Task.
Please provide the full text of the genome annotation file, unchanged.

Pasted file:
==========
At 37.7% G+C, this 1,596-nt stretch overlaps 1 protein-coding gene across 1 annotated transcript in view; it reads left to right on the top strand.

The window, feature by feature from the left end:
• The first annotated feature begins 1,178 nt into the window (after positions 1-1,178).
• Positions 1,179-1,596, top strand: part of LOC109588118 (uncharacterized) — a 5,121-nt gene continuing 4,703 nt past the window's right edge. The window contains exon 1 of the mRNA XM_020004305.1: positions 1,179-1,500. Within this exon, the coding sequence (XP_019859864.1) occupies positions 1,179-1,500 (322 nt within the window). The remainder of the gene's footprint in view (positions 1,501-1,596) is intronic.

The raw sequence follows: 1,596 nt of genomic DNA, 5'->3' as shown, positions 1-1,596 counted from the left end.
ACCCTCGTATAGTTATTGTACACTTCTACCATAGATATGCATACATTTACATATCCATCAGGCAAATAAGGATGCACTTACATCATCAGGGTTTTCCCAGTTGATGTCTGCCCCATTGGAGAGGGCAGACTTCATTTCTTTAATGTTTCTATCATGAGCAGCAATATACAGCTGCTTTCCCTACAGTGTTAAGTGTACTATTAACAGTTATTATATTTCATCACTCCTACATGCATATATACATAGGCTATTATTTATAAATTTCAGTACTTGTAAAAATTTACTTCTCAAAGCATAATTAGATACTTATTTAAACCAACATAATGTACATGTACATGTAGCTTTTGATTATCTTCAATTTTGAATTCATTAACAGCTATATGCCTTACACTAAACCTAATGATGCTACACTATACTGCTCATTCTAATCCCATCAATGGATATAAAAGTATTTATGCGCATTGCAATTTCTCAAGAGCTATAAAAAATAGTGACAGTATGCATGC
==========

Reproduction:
At 37.7% G+C, this 1,596-nt stretch overlaps 1 protein-coding gene across 1 annotated transcript in view; it reads left to right on the top strand.

The window, feature by feature from the left end:
• The first annotated feature begins 1,178 nt into the window (after positions 1-1,178).
• Positions 1,179-1,596, top strand: part of LOC109588118 (uncharacterized) — a 5,121-nt gene continuing 4,703 nt past the window's right edge. The window contains exon 1 of the mRNA XM_020004305.1: positions 1,179-1,500. Within this exon, the coding sequence (XP_019859864.1) occupies positions 1,179-1,500 (322 nt within the window). The remainder of the gene's footprint in view (positions 1,501-1,596) is intronic.

The raw sequence follows: 1,596 nt of genomic DNA, 5'->3' as shown, positions 1-1,596 counted from the left end.
ACCCTCGTATAGTTATTGTACACTTCTACCATAGATATGCATACATTTACATATCCATCAGGCAAATAAGGATGCACTTACATCATCAGGGTTTTCCCAGTTGATGTCTGCCCCATTGGAGAGGGCAGACTTCATTTCTTTAATGTTTCTATCATGAGCAGCAATATACAGCTGCTTTCCCTACAGTGTTAAGTGTACTATTAACAGTTATTATATTTCATCACTCCTACATGCATATATACATAGGCTATTATTTATAAATTTCAGTACTTGTAAAAATTTACTTCTCAAAGCATAATTAGATACTTATTTAAACCAACATAATGTACATGTACATGTAGCTTTTGATTATCTTCAATTTTGAATTCATTAACAGCTATATGCCTTACACTAAACCTAATGATGCTACACTATACTGCTCATTCTAATCCCATCAATGGATATAAAAGTATTTATGCGCATTGCAATTTCTCAAGAGCTATAAAAAATAGTGACAGTATGCATGC